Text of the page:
'Les Contes d'Hoffman'
The Washington Times -"As
Hoffmann, Dan Snyder is the embodiment of the haunted storyteller " -
Mr. Snyder's instrument exhibited considerable power and breadth"
Port Folio Weekly
-"Snyder dazzled us with his lovely, lyrical tone and convincing
portrayal" - "The voice was strong and consistent in this well paced
performance; ringing in the upper register, full and present in the
Classical Voice of North
Carolina -"Snyder was terrific in the title role,
melding an even, strongly supported voice with flexibility and gorgeous
head tone. His warm timbre was pleasing, his high notes were spot-on
and ringing, and his diction was outstanding. Snyder was perfect as the
poet constantly blinded by love. He captured Hoffmann’s character
moi !" Daniel Snyder is 'Don Jose' in 'Carmen'
The Connecticut Post,
May 28 2010: Connecticut Grand Opera
in Carmen's spell like a moth to the flame is Don
Jose, here intelligently sung by tenor Daniel
concert format denied us the physical aspects of Don Jose's
conflict-ridden relationship with Carmen. Missing even was the sight of
his ultimate crime of murder and Carmen lying in the dirt outside the
bull ring in Seville.
Snyder communicated Jose's anguish with a performance that increased in
its desperation as the drama progressed.
certainly not the thin nasal sound one usually associates with French
opera. But Snyder always rose to the role's considerable demands:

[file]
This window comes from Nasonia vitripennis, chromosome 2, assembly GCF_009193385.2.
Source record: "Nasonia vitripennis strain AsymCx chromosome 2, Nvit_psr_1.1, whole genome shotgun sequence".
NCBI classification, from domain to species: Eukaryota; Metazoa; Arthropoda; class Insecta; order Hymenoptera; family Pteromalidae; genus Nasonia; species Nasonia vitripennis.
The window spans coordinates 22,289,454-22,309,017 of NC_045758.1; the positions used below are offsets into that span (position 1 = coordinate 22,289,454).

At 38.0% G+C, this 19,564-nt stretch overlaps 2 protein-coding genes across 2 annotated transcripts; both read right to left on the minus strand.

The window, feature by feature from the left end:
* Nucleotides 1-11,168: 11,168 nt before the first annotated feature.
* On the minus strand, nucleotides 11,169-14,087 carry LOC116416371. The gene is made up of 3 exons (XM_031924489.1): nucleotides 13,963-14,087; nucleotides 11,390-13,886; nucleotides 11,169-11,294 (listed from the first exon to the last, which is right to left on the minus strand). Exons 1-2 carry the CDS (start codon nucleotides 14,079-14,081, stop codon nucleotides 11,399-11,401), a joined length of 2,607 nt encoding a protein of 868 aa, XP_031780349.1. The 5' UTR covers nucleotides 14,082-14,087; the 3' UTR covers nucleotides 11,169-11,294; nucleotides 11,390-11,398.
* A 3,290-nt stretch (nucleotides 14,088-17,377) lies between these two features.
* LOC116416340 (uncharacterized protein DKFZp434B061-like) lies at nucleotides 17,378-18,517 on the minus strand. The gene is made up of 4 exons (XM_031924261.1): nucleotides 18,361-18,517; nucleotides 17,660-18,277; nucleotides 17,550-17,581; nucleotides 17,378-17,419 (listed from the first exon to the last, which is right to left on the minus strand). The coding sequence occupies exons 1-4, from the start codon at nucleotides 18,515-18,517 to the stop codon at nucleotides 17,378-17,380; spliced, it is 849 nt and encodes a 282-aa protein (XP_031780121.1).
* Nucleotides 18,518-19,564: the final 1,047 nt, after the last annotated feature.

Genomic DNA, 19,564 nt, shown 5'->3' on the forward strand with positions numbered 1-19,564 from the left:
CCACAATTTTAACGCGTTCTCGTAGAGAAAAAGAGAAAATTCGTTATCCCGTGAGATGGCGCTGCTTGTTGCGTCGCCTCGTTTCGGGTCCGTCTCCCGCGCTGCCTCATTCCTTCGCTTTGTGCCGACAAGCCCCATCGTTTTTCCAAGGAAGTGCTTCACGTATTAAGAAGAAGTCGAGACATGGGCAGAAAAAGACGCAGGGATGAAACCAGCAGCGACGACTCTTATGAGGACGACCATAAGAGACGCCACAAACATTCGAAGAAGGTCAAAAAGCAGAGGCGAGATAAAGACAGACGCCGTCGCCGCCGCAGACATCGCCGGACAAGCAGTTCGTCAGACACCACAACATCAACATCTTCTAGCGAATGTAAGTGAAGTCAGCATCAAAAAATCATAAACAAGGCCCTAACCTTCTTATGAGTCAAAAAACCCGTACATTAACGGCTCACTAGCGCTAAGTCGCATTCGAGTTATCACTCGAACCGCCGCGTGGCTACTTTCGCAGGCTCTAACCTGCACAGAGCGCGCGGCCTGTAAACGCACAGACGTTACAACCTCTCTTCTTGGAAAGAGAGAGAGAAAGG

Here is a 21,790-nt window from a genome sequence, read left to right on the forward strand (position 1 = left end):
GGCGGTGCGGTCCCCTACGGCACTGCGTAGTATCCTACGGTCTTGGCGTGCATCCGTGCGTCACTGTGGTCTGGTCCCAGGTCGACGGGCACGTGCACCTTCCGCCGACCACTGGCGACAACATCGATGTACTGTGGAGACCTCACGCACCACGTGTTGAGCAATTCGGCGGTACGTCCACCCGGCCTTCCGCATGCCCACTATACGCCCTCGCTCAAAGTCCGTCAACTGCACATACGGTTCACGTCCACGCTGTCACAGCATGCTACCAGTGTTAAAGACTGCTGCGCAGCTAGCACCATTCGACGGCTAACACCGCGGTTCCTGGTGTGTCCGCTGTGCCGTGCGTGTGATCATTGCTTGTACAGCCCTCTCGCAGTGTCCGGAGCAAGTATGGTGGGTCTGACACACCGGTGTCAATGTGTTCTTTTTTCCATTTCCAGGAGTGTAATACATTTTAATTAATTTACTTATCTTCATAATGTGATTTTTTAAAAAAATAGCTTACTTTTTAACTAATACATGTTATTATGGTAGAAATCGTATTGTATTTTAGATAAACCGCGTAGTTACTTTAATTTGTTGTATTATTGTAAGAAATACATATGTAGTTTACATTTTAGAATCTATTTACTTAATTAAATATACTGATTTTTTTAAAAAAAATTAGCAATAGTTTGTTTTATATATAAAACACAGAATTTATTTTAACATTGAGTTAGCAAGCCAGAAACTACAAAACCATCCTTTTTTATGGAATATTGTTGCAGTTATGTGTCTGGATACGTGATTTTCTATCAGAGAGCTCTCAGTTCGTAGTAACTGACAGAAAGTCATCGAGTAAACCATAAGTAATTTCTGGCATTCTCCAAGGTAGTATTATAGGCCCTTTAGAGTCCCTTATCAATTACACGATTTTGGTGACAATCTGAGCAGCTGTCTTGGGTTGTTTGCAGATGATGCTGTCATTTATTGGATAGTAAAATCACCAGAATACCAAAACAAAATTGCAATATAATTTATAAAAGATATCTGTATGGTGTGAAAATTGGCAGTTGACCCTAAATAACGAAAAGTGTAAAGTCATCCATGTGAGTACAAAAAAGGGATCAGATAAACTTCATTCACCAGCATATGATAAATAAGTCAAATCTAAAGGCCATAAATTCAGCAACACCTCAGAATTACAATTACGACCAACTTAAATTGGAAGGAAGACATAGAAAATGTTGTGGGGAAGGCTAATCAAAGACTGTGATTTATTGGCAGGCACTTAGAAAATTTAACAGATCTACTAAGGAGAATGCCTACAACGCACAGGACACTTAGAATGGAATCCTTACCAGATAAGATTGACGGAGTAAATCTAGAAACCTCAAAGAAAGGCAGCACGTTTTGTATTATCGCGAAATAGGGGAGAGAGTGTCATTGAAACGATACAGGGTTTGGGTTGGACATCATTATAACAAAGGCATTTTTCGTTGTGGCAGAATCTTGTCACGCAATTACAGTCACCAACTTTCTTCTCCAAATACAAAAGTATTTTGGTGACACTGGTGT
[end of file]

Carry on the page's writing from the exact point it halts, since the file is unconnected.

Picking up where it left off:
though his final confrontation with Carmen lacked a blade in hand,
Snyder's voice cut heroically through the orchestra fabric; his
expression left no doubt of Don Jose's deep psychological pain.
The Cleveland Plain
Dealer -"hearing Snyder's forceful tenor conjure lyrical
Pittsburgh Tribune -
- "compelling performances by the lead singers in a production brimming
with vitality...Dan Snyder was terrific" - "singing his demanding part
with passionate intensity. He also acted extremely well..."
- "there was no disputing his technique, which grew stronger as the
night went on. Moreover, he used his voice to clearly delineate the
stages of his character from naive bumpkin to tormented lover."
-"If you didn’t shed a tear when he made one last plea for Carmen’s
love in “C’est toi, you left your heart in the car."
Cycle two city tour -Daniel Snyder brings 'Siegfried' to life
Los Angeles Times
- Siegfried “was sung with plenty of testosterone and good tone by
Snyder’s ebullient virility was irresistible”
“Dan Snyder made an unusually lithe and nimble Siegfried”
then there is Dan Snyder’s Siegfried: a joyous hero if ever there was
one, confused about life and love (He was raised by Mime in a
blacksmith’s shop) but ready to try anything, …….he is a powerful, even
slightly manic hero.”
in many ways he was the best Siegfried I’ve ever seen and heard (and I
am a veteran of several ‘Rings’). No, he was not a muscle-bound L’ll
Abner type: in fact, he looked and acted a bit like a petulant punk
rock star. But act he did – and with a
He was not your usual aging singer impersonating a young man.
exuded youth and exuberance – and of course foolishness...“
Snyder’s clarion-voiced Siegfried rang through the hall seemingly
without effort. If he couldn’t actually make the character
likable, his careless virility brought Siegfried to life.”